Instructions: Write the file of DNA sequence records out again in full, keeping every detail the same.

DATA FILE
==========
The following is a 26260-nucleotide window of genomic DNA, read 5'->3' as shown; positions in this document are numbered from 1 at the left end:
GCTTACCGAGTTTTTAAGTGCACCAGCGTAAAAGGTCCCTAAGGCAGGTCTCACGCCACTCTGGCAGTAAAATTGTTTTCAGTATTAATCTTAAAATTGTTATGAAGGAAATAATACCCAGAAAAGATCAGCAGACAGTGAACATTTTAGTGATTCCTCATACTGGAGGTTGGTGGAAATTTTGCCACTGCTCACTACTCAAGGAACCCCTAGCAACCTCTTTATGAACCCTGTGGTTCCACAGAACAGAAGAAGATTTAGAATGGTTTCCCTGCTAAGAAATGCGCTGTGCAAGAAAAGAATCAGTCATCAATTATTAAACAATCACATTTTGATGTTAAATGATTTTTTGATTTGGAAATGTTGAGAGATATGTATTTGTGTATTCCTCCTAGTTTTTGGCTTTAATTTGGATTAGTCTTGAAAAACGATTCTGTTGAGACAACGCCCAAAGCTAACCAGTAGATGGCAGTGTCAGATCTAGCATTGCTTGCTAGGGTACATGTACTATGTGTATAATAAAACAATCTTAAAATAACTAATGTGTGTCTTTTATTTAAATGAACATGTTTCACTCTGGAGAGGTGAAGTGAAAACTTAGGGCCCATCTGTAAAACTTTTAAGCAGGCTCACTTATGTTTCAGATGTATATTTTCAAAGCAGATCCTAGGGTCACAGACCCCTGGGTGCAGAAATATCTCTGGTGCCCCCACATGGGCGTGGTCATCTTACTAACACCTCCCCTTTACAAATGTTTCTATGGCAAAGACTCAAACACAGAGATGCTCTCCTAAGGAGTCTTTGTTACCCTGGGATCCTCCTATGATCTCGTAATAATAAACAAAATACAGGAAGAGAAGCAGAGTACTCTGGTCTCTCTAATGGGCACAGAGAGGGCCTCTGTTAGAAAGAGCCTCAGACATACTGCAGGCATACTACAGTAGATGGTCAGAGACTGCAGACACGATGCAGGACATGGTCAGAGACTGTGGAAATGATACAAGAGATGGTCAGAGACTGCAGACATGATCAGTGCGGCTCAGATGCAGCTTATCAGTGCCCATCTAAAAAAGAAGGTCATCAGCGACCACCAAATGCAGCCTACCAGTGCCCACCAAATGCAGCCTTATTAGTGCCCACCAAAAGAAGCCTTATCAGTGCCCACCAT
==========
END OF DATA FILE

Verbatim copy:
The following is a 26260-nucleotide window of genomic DNA, read 5'->3' as shown; positions in this document are numbered from 1 at the left end:
GCTTACCGAGTTTTTAAGTGCACCAGCGTAAAAGGTCCCTAAGGCAGGTCTCACGCCACTCTGGCAGTAAAATTGTTTTCAGTATTAATCTTAAAATTGTTATGAAGGAAATAATACCCAGAAAAGATCAGCAGACAGTGAACATTTTAGTGATTCCTCATACTGGAGGTTGGTGGAAATTTTGCCACTGCTCACTACTCAAGGAACCCCTAGCAACCTCTTTATGAACCCTGTGGTTCCACAGAACAGAAGAAGATTTAGAATGGTTTCCCTGCTAAGAAATGCGCTGTGCAAGAAAAGAATCAGTCATCAATTATTAAACAATCACATTTTGATGTTAAATGATTTTTTGATTTGGAAATGTTGAGAGATATGTATTTGTGTATTCCTCCTAGTTTTTGGCTTTAATTTGGATTAGTCTTGAAAAACGATTCTGTTGAGACAACGCCCAAAGCTAACCAGTAGATGGCAGTGTCAGATCTAGCATTGCTTGCTAGGGTACATGTACTATGTGTATAATAAAACAATCTTAAAATAACTAATGTGTGTCTTTTATTTAAATGAACATGTTTCACTCTGGAGAGGTGAAGTGAAAACTTAGGGCCCATCTGTAAAACTTTTAAGCAGGCTCACTTATGTTTCAGATGTATATTTTCAAAGCAGATCCTAGGGTCACAGACCCCTGGGTGCAGAAATATCTCTGGTGCCCCCACATGGGCGTGGTCATCTTACTAACACCTCCCCTTTACAAATGTTTCTATGGCAAAGACTCAAACACAGAGATGCTCTCCTAAGGAGTCTTTGTTACCCTGGGATCCTCCTATGATCTCGTAATAATAAACAAAATACAGGAAGAGAAGCAGAGTACTCTGGTCTCTCTAATGGGCACAGAGAGGGCCTCTGTTAGAAAGAGCCTCAGACATACTGCAGGCATACTACAGTAGATGGTCAGAGACTGCAGACACGATGCAGGACATGGTCAGAGACTGTGGAAATGATACAAGAGATGGTCAGAGACTGCAGACATGATCAGTGCGGCTCAGATGCAGCTTATCAGTGCCCATCTAAAAAAGAAGGTCATCAGCGACCACCAAATGCAGCCTACCAGTGCCCACCAAATGCAGCCTTATTAGTGCCCACCAAAAGAAGCCTTATCAGTGCCCACCAT